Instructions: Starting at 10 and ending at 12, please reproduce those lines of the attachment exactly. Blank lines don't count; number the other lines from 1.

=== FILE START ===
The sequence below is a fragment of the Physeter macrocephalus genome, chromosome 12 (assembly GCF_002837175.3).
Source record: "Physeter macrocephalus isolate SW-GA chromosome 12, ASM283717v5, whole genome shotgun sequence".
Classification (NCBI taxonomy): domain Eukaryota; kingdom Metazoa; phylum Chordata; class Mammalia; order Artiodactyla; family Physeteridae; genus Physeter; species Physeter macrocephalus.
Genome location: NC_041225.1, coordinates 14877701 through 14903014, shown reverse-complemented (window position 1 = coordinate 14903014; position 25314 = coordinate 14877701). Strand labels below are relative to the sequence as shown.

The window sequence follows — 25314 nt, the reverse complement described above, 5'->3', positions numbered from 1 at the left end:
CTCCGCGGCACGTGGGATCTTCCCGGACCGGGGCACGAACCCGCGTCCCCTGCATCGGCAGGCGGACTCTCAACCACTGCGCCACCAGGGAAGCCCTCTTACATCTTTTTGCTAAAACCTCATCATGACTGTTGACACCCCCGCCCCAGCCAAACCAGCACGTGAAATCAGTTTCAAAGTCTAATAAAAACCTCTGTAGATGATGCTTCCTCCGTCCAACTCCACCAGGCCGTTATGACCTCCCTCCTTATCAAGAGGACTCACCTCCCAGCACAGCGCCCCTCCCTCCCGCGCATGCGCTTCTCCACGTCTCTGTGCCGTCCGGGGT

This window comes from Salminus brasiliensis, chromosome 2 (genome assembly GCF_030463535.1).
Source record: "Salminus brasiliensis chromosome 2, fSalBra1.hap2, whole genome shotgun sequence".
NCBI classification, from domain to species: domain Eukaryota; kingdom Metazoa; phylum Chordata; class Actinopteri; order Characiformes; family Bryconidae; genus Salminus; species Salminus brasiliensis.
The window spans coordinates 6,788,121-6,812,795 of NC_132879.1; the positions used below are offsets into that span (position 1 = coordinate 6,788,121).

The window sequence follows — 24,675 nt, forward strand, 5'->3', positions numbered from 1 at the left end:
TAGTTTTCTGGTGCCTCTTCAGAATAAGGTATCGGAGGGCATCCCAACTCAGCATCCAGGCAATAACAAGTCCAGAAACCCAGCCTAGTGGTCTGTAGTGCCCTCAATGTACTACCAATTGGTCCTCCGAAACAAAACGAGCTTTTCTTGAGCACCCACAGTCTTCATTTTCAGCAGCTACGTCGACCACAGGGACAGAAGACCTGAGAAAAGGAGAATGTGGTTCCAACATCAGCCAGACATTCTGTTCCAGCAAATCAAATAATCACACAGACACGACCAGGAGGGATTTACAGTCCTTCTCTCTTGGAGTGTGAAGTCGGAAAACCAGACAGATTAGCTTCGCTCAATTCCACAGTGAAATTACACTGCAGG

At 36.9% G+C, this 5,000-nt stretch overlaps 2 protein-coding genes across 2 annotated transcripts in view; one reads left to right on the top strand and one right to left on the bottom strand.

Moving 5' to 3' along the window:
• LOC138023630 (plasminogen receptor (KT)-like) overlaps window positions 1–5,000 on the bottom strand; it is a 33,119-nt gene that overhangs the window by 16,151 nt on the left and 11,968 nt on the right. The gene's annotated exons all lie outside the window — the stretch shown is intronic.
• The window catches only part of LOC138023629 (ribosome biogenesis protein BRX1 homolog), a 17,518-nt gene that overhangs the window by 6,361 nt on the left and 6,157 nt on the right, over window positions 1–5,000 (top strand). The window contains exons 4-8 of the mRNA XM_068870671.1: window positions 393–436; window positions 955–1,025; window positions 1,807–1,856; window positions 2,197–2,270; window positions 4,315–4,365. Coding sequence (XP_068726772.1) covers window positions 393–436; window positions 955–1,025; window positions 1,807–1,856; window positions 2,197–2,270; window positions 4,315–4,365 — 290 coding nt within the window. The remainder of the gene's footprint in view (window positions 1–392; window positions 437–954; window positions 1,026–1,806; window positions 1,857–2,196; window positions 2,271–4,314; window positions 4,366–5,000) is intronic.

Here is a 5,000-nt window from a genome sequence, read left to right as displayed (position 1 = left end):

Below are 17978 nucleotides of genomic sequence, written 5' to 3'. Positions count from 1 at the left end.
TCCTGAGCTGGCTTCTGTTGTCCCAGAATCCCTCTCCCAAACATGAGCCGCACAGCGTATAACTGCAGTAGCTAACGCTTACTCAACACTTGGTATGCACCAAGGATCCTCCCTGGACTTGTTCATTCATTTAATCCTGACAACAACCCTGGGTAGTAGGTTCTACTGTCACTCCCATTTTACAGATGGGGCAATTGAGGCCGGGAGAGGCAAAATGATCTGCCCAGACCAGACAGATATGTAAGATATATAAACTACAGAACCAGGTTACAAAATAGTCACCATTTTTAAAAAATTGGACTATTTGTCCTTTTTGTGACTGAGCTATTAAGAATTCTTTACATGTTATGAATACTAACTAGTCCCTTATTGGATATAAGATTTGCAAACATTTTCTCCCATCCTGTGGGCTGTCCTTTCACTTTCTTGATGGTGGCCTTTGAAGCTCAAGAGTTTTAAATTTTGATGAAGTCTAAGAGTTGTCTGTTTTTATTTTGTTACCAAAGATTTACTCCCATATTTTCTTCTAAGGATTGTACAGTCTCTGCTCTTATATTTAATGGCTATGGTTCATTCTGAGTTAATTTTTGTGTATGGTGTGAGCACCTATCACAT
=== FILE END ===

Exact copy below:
The window spans coordinates 6,788,121-6,812,795 of NC_132879.1; the positions used below are offsets into that span (position 1 = coordinate 6,788,121).

The window sequence follows — 24,675 nt, forward strand, 5'->3', positions numbered from 1 at the left end:
TAGTTTTCTGGTGCCTCTTCAGAATAAGGTATCGGAGGGCATCCCAACTCAGCATCCAGGCAATAACAAGTCCAGAAACCCAGCCTAGTGGTCTGTAGTGCCCTCAATGTACTACCAATTGGTCCTCCGAAACAAAACGAGCTTTTCTTGAGCACCCACAGTCTTCATTTTCAGCAGCTACGTCGACCACAGGGACAGAAGACCTGAGAAAAGGAGAATGTGGTTCCAACATCAGCCAGACATTCTGTTCCAGCAAATCAAATAATCACACAGACACGACCAGGAGGGATTTACAGTCCTTCTCTCTTGGAGTGTGAAGTCGGAAAACCAGACAGATTAGCTTCGCTCAATTCCACAGTGAAATTACACTGCAGG